The Bronx is covered in snow this morning. As I trooped my way to the subway, a heavy snow was falling and everything was white. But the subways were still running on time (word to the MTA). When I arrived at 50th street and Broadway, things had gotten wetter. Maybe the streets are just hotter in midtown. Regardless, the slush-a-thon was in full-effect. But the snow was still falling--big, fat, raggeded flakes, as if someone up there tore open a pillow and all the feathers were falling out on our heads. Traffic is moving slightly more cautiously than usual, but only slightly. The snow is lining the trees and it all looks lovely.
The winter meetings came to a conlusion in Dallas yesterday. After trading Tony Womack (and $900,000) to the Reds yesterday, the Yankees signed southpaw reliever Mike Myers to a two-year deal believed to be worth $2.4 million (SG, over at the Replacement Level Yankees Blog considers how effective Myers will be). Tyler Kepner suggests the Womack trade demonstrates Brain Cashman's newfound control over things:
The deal symbolized the changes in the Yankees' front-office hierarchy.
Discuss the Postseason General Manager Brian Cashman did not want to sign Womack last December, but the move was forced on him by the Tampa, Fla., headquarters of George Steinbrenner, the principal owner. This December, Cashman, asserting himself in the first winter of his new three-year contract, essentially dispatched with a spare part to add a veteran left-handed reliever.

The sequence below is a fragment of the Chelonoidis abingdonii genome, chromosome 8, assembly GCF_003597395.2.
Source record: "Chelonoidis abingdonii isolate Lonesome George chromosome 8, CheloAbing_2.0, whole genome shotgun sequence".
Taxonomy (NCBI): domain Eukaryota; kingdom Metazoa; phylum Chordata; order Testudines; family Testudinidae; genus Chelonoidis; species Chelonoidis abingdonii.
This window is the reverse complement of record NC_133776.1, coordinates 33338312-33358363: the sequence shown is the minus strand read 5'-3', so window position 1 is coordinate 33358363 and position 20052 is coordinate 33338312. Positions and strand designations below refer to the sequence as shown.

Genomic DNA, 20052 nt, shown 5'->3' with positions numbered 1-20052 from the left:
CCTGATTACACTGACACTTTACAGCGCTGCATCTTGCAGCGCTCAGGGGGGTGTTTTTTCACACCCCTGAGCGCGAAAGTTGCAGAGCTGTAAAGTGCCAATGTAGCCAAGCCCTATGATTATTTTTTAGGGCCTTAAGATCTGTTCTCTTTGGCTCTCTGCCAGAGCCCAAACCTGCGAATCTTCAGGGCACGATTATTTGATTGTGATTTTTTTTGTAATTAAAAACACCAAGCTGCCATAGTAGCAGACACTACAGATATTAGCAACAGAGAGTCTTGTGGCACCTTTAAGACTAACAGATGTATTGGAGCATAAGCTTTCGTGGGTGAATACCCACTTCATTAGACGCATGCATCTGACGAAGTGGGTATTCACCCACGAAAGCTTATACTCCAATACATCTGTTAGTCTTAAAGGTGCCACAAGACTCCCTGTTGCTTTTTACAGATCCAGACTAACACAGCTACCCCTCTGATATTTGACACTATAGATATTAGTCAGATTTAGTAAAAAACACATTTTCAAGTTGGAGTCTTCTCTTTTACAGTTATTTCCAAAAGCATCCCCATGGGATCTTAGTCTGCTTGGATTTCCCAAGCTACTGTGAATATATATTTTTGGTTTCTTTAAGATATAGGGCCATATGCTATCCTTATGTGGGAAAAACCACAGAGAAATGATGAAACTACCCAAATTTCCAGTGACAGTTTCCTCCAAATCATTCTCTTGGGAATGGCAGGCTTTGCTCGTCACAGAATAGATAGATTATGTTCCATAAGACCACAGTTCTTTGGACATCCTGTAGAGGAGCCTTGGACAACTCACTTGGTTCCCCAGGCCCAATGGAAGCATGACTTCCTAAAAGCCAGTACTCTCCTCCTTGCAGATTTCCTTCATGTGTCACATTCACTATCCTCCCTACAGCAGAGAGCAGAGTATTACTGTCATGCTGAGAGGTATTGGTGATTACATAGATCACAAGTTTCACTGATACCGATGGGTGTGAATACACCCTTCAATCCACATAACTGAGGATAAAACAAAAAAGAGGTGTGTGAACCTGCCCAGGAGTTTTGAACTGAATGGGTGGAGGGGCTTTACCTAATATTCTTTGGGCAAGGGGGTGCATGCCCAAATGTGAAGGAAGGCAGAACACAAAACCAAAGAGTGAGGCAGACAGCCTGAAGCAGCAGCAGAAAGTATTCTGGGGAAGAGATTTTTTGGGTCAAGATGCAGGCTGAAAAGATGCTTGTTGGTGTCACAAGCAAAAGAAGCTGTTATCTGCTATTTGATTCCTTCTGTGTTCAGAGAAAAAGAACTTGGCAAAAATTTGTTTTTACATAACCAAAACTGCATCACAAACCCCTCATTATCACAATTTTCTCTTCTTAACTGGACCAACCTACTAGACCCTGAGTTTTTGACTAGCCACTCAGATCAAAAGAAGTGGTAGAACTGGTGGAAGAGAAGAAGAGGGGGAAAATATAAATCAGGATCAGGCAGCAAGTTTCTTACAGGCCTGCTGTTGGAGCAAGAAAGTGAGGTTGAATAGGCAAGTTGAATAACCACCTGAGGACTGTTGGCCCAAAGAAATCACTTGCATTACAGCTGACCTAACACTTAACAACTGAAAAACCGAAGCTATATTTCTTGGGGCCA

..."Talking to Brian, it's noticeable that when you ask him, 'What about this, what about that?' you get a much quicker response," said Kevin Towers, the San Diego Padres' general manager. "It doesn't seem like you have to run it up two or three different flagpoles."
Robinson Cano, who visited with cancer patients yesterday at Sloane-Kettering, said he's happy that he's still a Yankee:
"I don't care, I just want to play every day...If it has to be center field, that's OK," Cano said with a smile at a midtown press conference to announce his endorsement deal [with Spalding]. "If they ask me, I'll do it."
Brain MacMillian links to a rumor that would send Sean Henn and Taynon Sturtze to the Phillies for center fielder Jason Michaels, while Steve Lombardi looks at what Bernie Williams' 2006 could be like.
A.J. Burnett said this week that Pavano is "miserable" pitching in New York, and has told a number of friends - including Burnett, his former teammate in Florida - he wants to be traded. Clemens' presence would make Pavano expendable, assuming someone would actually pay $10 million for an injured sinkerballer with diminished velocity.
If Cashman can pull off a deal for Pavano, he deserves early consideration for Executive of the Year. But the Yankees clearly need a pitching response to the Red Sox and Blue Jays, both of whom are now stronger at the front of the rotation.
Clemens and Randy Johnson are obviously fragile fortysomethings, but The Rocket was arguably the National League's best pitcher in 2005. If healthy, he would create a match for Curt Schilling and Josh Beckett, as well as Roy Halladay and Burnett.
Clemens would give the Yankees a boost in the clubhouse, where he's still popular two years since his departure. The Rocket stays in touch with Derek Jeter and Jorge Posada, who e-mailed him advice about pitching to the White Sox during the World Series.
My hunch is that Clemens is done, and even if he isn't, he won't return to New York. But what do I know? Hope everyone in the tri-state area stays safe and enjoys the snow today.